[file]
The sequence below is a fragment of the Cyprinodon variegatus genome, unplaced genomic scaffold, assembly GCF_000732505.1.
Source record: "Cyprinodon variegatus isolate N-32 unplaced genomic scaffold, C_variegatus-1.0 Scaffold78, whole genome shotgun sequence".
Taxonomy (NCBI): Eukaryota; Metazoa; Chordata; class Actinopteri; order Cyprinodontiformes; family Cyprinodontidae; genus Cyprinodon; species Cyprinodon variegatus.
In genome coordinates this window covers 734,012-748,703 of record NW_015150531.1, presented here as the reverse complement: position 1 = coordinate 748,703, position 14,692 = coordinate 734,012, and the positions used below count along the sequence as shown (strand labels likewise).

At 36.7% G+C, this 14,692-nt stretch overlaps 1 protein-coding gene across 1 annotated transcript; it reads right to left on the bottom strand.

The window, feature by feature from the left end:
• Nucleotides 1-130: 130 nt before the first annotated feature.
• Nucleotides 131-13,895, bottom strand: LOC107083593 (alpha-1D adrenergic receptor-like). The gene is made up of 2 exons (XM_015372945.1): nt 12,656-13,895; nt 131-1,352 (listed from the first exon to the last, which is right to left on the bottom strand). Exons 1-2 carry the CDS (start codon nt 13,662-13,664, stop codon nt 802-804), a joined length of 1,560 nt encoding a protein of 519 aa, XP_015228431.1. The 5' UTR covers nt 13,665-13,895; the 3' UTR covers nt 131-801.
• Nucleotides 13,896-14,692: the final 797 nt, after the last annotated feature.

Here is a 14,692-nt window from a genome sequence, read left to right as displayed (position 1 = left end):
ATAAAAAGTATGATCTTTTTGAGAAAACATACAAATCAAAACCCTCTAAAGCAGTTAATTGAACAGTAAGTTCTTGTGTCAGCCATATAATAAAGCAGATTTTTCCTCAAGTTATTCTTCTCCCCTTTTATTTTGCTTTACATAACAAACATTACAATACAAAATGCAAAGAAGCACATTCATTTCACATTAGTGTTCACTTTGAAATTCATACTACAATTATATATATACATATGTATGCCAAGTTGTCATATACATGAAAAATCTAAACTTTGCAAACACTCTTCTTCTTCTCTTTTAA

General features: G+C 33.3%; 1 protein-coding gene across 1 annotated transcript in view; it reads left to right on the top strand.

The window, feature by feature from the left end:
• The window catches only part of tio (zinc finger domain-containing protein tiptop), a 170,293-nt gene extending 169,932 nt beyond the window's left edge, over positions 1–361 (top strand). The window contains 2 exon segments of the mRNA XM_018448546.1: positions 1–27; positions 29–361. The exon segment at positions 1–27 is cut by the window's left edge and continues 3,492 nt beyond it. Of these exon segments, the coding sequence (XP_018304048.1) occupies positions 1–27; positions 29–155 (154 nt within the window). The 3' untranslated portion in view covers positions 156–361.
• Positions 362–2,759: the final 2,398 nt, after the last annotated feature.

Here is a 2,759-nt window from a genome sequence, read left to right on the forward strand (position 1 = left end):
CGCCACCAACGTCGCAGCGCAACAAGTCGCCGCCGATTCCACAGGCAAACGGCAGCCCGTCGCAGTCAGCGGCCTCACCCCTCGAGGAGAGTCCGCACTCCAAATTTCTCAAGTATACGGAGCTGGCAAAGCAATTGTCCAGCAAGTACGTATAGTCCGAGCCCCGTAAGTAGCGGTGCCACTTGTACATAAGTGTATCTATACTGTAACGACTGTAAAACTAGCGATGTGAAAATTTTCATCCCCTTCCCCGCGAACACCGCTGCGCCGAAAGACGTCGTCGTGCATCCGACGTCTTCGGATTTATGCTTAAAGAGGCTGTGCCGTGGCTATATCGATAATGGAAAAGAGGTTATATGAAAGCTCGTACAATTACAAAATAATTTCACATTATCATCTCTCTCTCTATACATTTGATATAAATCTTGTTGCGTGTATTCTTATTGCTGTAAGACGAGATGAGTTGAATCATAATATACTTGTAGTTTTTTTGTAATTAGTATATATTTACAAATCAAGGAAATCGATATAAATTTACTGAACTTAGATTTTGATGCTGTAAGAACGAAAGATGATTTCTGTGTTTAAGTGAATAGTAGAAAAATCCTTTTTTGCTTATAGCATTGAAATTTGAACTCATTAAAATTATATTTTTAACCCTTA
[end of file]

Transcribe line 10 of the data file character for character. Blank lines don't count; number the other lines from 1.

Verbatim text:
Here is a 14,692-nt window from a genome sequence, read left to right as displayed (position 1 = left end):